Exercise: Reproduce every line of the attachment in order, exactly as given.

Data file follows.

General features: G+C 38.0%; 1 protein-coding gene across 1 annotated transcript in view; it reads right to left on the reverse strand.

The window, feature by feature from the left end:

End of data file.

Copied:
General features: G+C 38.0%; 1 protein-coding gene across 1 annotated transcript in view; it reads right to left on the reverse strand.

The window, feature by feature from the left end: